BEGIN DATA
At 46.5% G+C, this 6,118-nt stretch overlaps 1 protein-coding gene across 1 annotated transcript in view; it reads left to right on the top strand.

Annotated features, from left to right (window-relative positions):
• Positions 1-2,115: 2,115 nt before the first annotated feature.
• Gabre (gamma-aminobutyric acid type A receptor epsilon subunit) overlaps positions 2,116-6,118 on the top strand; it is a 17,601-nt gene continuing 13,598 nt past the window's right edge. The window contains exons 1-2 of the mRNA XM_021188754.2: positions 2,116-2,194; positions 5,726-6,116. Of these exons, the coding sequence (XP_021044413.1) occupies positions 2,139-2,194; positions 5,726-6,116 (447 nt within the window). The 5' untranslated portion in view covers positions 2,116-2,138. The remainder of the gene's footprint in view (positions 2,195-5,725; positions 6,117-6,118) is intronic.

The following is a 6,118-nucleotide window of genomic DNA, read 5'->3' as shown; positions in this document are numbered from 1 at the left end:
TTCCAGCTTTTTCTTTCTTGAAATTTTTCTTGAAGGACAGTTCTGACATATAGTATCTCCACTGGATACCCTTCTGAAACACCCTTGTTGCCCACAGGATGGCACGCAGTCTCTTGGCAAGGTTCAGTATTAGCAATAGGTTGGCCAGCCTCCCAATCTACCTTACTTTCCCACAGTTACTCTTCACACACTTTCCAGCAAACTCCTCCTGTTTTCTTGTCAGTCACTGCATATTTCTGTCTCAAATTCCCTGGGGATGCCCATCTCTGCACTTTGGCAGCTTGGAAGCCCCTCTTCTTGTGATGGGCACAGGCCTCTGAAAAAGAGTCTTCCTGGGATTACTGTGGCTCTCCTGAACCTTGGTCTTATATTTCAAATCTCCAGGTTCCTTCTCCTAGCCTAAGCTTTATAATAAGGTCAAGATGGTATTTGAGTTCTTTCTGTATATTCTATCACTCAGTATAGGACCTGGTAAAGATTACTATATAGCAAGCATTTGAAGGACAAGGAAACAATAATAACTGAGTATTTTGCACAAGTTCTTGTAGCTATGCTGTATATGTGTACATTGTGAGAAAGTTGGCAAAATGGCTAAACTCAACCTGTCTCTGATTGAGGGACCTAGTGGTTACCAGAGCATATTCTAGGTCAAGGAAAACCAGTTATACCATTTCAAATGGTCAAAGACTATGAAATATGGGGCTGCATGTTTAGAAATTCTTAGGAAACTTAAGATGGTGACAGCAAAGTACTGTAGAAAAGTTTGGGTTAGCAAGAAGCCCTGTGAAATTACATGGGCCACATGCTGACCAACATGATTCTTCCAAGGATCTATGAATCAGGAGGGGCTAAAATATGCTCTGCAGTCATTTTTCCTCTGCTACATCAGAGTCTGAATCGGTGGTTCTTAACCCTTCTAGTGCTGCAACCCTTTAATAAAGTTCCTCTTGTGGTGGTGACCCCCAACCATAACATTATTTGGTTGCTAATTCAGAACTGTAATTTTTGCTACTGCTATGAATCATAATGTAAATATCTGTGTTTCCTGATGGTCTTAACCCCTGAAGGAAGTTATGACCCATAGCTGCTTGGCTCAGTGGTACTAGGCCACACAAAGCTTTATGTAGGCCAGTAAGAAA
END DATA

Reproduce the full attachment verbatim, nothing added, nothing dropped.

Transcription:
At 46.5% G+C, this 6,118-nt stretch overlaps 1 protein-coding gene across 1 annotated transcript in view; it reads left to right on the top strand.

Annotated features, from left to right (window-relative positions):
• Positions 1-2,115: 2,115 nt before the first annotated feature.
• Gabre (gamma-aminobutyric acid type A receptor epsilon subunit) overlaps positions 2,116-6,118 on the top strand; it is a 17,601-nt gene continuing 13,598 nt past the window's right edge. The window contains exons 1-2 of the mRNA XM_021188754.2: positions 2,116-2,194; positions 5,726-6,116. Of these exons, the coding sequence (XP_021044413.1) occupies positions 2,139-2,194; positions 5,726-6,116 (447 nt within the window). The 5' untranslated portion in view covers positions 2,116-2,138. The remainder of the gene's footprint in view (positions 2,195-5,725; positions 6,117-6,118) is intronic.

The following is a 6,118-nucleotide window of genomic DNA, read 5'->3' as shown; positions in this document are numbered from 1 at the left end:
TTCCAGCTTTTTCTTTCTTGAAATTTTTCTTGAAGGACAGTTCTGACATATAGTATCTCCACTGGATACCCTTCTGAAACACCCTTGTTGCCCACAGGATGGCACGCAGTCTCTTGGCAAGGTTCAGTATTAGCAATAGGTTGGCCAGCCTCCCAATCTACCTTACTTTCCCACAGTTACTCTTCACACACTTTCCAGCAAACTCCTCCTGTTTTCTTGTCAGTCACTGCATATTTCTGTCTCAAATTCCCTGGGGATGCCCATCTCTGCACTTTGGCAGCTTGGAAGCCCCTCTTCTTGTGATGGGCACAGGCCTCTGAAAAAGAGTCTTCCTGGGATTACTGTGGCTCTCCTGAACCTTGGTCTTATATTTCAAATCTCCAGGTTCCTTCTCCTAGCCTAAGCTTTATAATAAGGTCAAGATGGTATTTGAGTTCTTTCTGTATATTCTATCACTCAGTATAGGACCTGGTAAAGATTACTATATAGCAAGCATTTGAAGGACAAGGAAACAATAATAACTGAGTATTTTGCACAAGTTCTTGTAGCTATGCTGTATATGTGTACATTGTGAGAAAGTTGGCAAAATGGCTAAACTCAACCTGTCTCTGATTGAGGGACCTAGTGGTTACCAGAGCATATTCTAGGTCAAGGAAAACCAGTTATACCATTTCAAATGGTCAAAGACTATGAAATATGGGGCTGCATGTTTAGAAATTCTTAGGAAACTTAAGATGGTGACAGCAAAGTACTGTAGAAAAGTTTGGGTTAGCAAGAAGCCCTGTGAAATTACATGGGCCACATGCTGACCAACATGATTCTTCCAAGGATCTATGAATCAGGAGGGGCTAAAATATGCTCTGCAGTCATTTTTCCTCTGCTACATCAGAGTCTGAATCGGTGGTTCTTAACCCTTCTAGTGCTGCAACCCTTTAATAAAGTTCCTCTTGTGGTGGTGACCCCCAACCATAACATTATTTGGTTGCTAATTCAGAACTGTAATTTTTGCTACTGCTATGAATCATAATGTAAATATCTGTGTTTCCTGATGGTCTTAACCCCTGAAGGAAGTTATGACCCATAGCTGCTTGGCTCAGTGGTACTAGGCCACACAAAGCTTTATGTAGGCCAGTAAGAAA